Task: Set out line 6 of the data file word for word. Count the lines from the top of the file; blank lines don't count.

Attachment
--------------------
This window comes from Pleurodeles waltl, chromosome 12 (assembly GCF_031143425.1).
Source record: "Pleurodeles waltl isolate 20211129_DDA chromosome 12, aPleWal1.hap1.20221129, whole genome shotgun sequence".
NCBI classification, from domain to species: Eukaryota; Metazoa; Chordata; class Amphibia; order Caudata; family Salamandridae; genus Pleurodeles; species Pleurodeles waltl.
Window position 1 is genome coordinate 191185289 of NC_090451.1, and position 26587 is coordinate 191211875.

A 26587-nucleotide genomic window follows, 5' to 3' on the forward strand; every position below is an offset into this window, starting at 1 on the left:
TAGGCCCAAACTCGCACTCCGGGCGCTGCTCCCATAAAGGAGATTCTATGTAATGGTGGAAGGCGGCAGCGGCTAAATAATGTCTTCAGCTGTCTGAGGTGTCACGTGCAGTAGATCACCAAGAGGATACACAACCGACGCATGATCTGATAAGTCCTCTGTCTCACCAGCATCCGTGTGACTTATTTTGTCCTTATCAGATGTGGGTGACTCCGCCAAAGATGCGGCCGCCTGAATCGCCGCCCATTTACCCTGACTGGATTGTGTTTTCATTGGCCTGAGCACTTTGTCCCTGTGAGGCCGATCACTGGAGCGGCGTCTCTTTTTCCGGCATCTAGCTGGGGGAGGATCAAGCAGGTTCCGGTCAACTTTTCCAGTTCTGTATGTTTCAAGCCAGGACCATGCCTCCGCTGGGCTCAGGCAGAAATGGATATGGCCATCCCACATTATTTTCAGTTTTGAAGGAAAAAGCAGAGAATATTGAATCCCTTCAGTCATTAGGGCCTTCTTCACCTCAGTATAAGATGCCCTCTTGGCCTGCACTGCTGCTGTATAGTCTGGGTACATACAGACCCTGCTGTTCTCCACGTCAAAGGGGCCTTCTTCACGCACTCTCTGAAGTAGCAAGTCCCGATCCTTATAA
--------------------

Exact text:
TAGGCCCAAACTCGCACTCCGGGCGCTGCTCCCATAAAGGAGATTCTATGTAATGGTGGAAGGCGGCAGCGGCTAAATAATGTCTTCAGCTGTCTGAGGTGTCACGTGCAGTAGATCACCAAGAGGATACACAACCGACGCATGATCTGATAAGTCCTCTGTCTCACCAGCATCCGTGTGACTTATTTTGTCCTTATCAGATGTGGGTGACTCCGCCAAAGATGCGGCCGCCTGAATCGCCGCCCATTTACCCTGACTGGATTGTGTTTTCATTGGCCTGAGCACTTTGTCCCTGTGAGGCCGATCACTGGAGCGGCGTCTCTTTTTCCGGCATCTAGCTGGGGGAGGATCAAGCAGGTTCCGGTCAACTTTTCCAGTTCTGTATGTTTCAAGCCAGGACCATGCCTCCGCTGGGCTCAGGCAGAAATGGATATGGCCATCCCACATTATTTTCAGTTTTGAAGGAAAAAGCAGAGAATATTGAATCCCTTCAGTCATTAGGGCCTTCTTCACCTCAGTATAAGATGCCCTCTTGGCCTGCACTGCTGCTGTATAGTCTGGGTACATACAGACCCTGCTGTTCTCCACGTCAAAGGGGCCTTCTTCACGCACTCTCTGAAGTAGCAAGTCCCGATCCTTATAA